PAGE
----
It’s been a slow revolution of the gastronomical kinds but well worth the wait.
As Mumbai’s meat-loving foodies sharpen and shine their forks, spoons and knives before they embark on another adventure at the newest restaurant, chances are, they might find mentions on the menu that celebrate meat in all its mirth and warmth. Yes, the recent past has witnessed some truly interesting and arresting developments that have brought immense cheer and hurrahs to the city’s meat-eating folk. Beef, pork and lamb have begun to share decent (and deserving) kitchen space alongside the old favourites — chicken, fish (and seafood) and mutton in standalone restaurants across the city.
Ask any restaurant chef worth his/her salt about the reasons behind these delish additions to their menus and their replies vary from increased customer knowledge to well-travelled foodies but essentially the focus being on a refreshing evolution among city’s diners where they prefer more experimental inclusions on menus. It’s a good thing. After all, if the city wears its tag as India’s only truly cosmopolitan city, shouldn’t it reflect in its eating choices as well? And restaurateurs are doing well these days to cash in and go all out in giving the foodie all that he/she wants.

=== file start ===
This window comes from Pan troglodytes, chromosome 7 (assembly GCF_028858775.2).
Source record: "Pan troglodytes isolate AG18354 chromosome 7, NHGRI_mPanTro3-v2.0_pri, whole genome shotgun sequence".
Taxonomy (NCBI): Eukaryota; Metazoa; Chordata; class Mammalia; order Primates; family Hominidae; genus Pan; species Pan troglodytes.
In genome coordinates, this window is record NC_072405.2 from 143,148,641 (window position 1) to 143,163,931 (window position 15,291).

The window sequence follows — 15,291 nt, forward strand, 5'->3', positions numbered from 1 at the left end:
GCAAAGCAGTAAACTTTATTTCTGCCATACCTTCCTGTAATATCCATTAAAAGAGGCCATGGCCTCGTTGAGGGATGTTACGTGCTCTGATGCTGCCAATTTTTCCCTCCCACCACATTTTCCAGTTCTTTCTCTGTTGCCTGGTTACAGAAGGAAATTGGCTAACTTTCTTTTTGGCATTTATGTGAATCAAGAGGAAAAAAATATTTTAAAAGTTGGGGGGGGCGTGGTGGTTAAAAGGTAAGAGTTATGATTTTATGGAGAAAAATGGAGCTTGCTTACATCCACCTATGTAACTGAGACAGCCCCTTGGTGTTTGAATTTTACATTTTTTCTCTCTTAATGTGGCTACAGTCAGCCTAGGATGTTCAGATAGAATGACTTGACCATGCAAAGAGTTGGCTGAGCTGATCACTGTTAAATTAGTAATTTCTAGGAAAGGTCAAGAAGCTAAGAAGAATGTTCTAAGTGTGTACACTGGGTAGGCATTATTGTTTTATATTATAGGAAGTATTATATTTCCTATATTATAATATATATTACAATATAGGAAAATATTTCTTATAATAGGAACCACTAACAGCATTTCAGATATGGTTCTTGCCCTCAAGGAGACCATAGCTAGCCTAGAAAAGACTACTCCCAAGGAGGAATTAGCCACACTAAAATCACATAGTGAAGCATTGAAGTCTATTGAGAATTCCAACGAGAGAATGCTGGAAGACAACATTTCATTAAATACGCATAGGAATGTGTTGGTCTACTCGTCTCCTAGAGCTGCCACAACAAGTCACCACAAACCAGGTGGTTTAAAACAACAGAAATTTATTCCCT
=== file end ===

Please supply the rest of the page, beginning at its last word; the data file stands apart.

Gone are the days when meat lovers would have to make that trip to Bohri Mohalla and its eateries, to swish Colaba or Bandra’s tony cafes and home-bred caterers for their beef, pork or lamb fixations. All that has changed — from Beef Vindaloo to Nalli Nihari (mind you, at reasonable prices) served in cheery spaces and some, even family-run enterprises (the most recent addition recently opened in Bandra, where else!) there’s enough of sizzle and buzz to greet these entrants on our city’s foodscape.
We could do with more of these too — the city offers a delightful potpourri of meat-eating communities; now, imagine if they were to come forward and showcase their best and lesser known dishes. It will do wonders for Mumbai’s tag as Food Capital of India. We’d love to savour and discover dishes from the rich, and sadly, rarely displayed culinary traditions of our communities including the Konkani and Khoja Muslims, Bohris, Bene Israelis, Kolis and much, much more of the spread from the vast repository of Irani, Parsi and East Indian kitchens and long-lost cookbooks.
We must strive to keep alive and showcase our home-grown flavours, recipes and culinary traditions alongside the buoyant onslaught from overseas cuisines and trends – be it Pan Asian, Italian or just about any Continental flavour that has survived the seven seas to satiate Indian palates.
Surely, a case of an overflowing platter would be welcome with the humongous appetite of the quintessential Mumbai foodie thanks to that long standing love affair with food. Food for thought, surely.
— The writer is Features Editor, MiD DAY